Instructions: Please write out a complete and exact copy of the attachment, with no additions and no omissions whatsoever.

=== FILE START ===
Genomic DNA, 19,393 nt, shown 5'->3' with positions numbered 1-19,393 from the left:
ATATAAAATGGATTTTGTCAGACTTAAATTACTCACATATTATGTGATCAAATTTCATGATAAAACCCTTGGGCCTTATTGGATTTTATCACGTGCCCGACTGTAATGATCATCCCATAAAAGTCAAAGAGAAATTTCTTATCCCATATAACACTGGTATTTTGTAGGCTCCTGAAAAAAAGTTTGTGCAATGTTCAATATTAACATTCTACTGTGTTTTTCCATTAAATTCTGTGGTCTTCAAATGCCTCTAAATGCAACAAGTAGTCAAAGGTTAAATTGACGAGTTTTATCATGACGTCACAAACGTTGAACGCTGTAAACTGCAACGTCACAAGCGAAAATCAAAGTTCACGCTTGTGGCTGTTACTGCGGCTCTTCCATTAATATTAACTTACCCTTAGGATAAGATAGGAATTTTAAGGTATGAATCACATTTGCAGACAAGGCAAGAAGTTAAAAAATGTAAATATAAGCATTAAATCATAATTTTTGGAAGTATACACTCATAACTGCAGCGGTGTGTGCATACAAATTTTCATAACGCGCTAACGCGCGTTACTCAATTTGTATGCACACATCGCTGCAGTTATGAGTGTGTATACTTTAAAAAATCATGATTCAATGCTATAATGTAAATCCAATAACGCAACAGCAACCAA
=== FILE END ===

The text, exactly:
Genomic DNA, 19,393 nt, shown 5'->3' with positions numbered 1-19,393 from the left:
ATATAAAATGGATTTTGTCAGACTTAAATTACTCACATATTATGTGATCAAATTTCATGATAAAACCCTTGGGCCTTATTGGATTTTATCACGTGCCCGACTGTAATGATCATCCCATAAAAGTCAAAGAGAAATTTCTTATCCCATATAACACTGGTATTTTGTAGGCTCCTGAAAAAAAGTTTGTGCAATGTTCAATATTAACATTCTACTGTGTTTTTCCATTAAATTCTGTGGTCTTCAAATGCCTCTAAATGCAACAAGTAGTCAAAGGTTAAATTGACGAGTTTTATCATGACGTCACAAACGTTGAACGCTGTAAACTGCAACGTCACAAGCGAAAATCAAAGTTCACGCTTGTGGCTGTTACTGCGGCTCTTCCATTAATATTAACTTACCCTTAGGATAAGATAGGAATTTTAAGGTATGAATCACATTTGCAGACAAGGCAAGAAGTTAAAAAATGTAAATATAAGCATTAAATCATAATTTTTGGAAGTATACACTCATAACTGCAGCGGTGTGTGCATACAAATTTTCATAACGCGCTAACGCGCGTTACTCAATTTGTATGCACACATCGCTGCAGTTATGAGTGTGTATACTTTAAAAAATCATGATTCAATGCTATAATGTAAATCCAATAACGCAACAGCAACCAA